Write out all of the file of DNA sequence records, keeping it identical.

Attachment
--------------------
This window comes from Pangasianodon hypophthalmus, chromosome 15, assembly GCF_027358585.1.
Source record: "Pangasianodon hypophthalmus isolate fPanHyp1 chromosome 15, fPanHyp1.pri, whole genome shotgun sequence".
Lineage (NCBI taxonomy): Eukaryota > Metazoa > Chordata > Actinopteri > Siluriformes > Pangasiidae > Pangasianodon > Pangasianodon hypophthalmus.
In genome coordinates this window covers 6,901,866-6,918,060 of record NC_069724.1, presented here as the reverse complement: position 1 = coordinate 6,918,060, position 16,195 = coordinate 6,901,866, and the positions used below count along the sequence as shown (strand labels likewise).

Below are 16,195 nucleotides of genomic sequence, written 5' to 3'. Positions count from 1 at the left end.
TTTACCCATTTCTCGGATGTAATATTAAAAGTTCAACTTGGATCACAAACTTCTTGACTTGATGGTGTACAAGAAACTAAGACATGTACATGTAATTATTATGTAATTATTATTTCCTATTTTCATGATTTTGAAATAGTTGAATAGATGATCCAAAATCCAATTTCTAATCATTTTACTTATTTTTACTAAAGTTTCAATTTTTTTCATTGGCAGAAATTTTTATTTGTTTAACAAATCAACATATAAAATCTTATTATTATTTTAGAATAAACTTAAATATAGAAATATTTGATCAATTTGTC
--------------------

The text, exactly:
This window comes from Pangasianodon hypophthalmus, chromosome 15, assembly GCF_027358585.1.
Source record: "Pangasianodon hypophthalmus isolate fPanHyp1 chromosome 15, fPanHyp1.pri, whole genome shotgun sequence".
Lineage (NCBI taxonomy): Eukaryota > Metazoa > Chordata > Actinopteri > Siluriformes > Pangasiidae > Pangasianodon > Pangasianodon hypophthalmus.
In genome coordinates this window covers 6,901,866-6,918,060 of record NC_069724.1, presented here as the reverse complement: position 1 = coordinate 6,918,060, position 16,195 = coordinate 6,901,866, and the positions used below count along the sequence as shown (strand labels likewise).

Below are 16,195 nucleotides of genomic sequence, written 5' to 3'. Positions count from 1 at the left end.
TTTACCCATTTCTCGGATGTAATATTAAAAGTTCAACTTGGATCACAAACTTCTTGACTTGATGGTGTACAAGAAACTAAGACATGTACATGTAATTATTATGTAATTATTATTTCCTATTTTCATGATTTTGAAATAGTTGAATAGATGATCCAAAATCCAATTTCTAATCATTTTACTTATTTTTACTAAAGTTTCAATTTTTTTCATTGGCAGAAATTTTTATTTGTTTAACAAATCAACATATAAAATCTTATTATTATTTTAGAATAAACTTAAATATAGAAATATTTGATCAATTTGTC